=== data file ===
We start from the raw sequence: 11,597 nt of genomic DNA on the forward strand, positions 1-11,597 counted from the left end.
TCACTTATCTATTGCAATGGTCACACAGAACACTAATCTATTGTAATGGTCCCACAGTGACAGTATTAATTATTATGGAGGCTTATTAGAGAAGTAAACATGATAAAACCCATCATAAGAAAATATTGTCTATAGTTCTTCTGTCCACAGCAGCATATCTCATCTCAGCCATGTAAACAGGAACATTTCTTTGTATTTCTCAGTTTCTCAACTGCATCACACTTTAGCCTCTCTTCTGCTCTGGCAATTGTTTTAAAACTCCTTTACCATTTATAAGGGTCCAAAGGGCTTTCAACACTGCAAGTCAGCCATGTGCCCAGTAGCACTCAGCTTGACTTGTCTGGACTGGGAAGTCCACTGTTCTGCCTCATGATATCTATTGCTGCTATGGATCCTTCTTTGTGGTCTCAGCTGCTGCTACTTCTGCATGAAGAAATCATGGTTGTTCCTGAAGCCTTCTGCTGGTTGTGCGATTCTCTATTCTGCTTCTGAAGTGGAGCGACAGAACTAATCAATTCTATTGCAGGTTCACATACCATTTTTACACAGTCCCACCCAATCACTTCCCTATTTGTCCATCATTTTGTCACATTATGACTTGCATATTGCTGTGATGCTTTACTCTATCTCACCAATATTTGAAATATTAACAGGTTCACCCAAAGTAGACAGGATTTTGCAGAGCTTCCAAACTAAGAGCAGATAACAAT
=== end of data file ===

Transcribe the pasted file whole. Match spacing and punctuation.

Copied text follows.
We start from the raw sequence: 11,597 nt of genomic DNA on the forward strand, positions 1-11,597 counted from the left end.
TCACTTATCTATTGCAATGGTCACACAGAACACTAATCTATTGTAATGGTCCCACAGTGACAGTATTAATTATTATGGAGGCTTATTAGAGAAGTAAACATGATAAAACCCATCATAAGAAAATATTGTCTATAGTTCTTCTGTCCACAGCAGCATATCTCATCTCAGCCATGTAAACAGGAACATTTCTTTGTATTTCTCAGTTTCTCAACTGCATCACACTTTAGCCTCTCTTCTGCTCTGGCAATTGTTTTAAAACTCCTTTACCATTTATAAGGGTCCAAAGGGCTTTCAACACTGCAAGTCAGCCATGTGCCCAGTAGCACTCAGCTTGACTTGTCTGGACTGGGAAGTCCACTGTTCTGCCTCATGATATCTATTGCTGCTATGGATCCTTCTTTGTGGTCTCAGCTGCTGCTACTTCTGCATGAAGAAATCATGGTTGTTCCTGAAGCCTTCTGCTGGTTGTGCGATTCTCTATTCTGCTTCTGAAGTGGAGCGACAGAACTAATCAATTCTATTGCAGGTTCACATACCATTTTTACACAGTCCCACCCAATCACTTCCCTATTTGTCCATCATTTTGTCACATTATGACTTGCATATTGCTGTGATGCTTTACTCTATCTCACCAATATTTGAAATATTAACAGGTTCACCCAAAGTAGACAGGATTTTGCAGAGCTTCCAAACTAAGAGCAGATAACAAT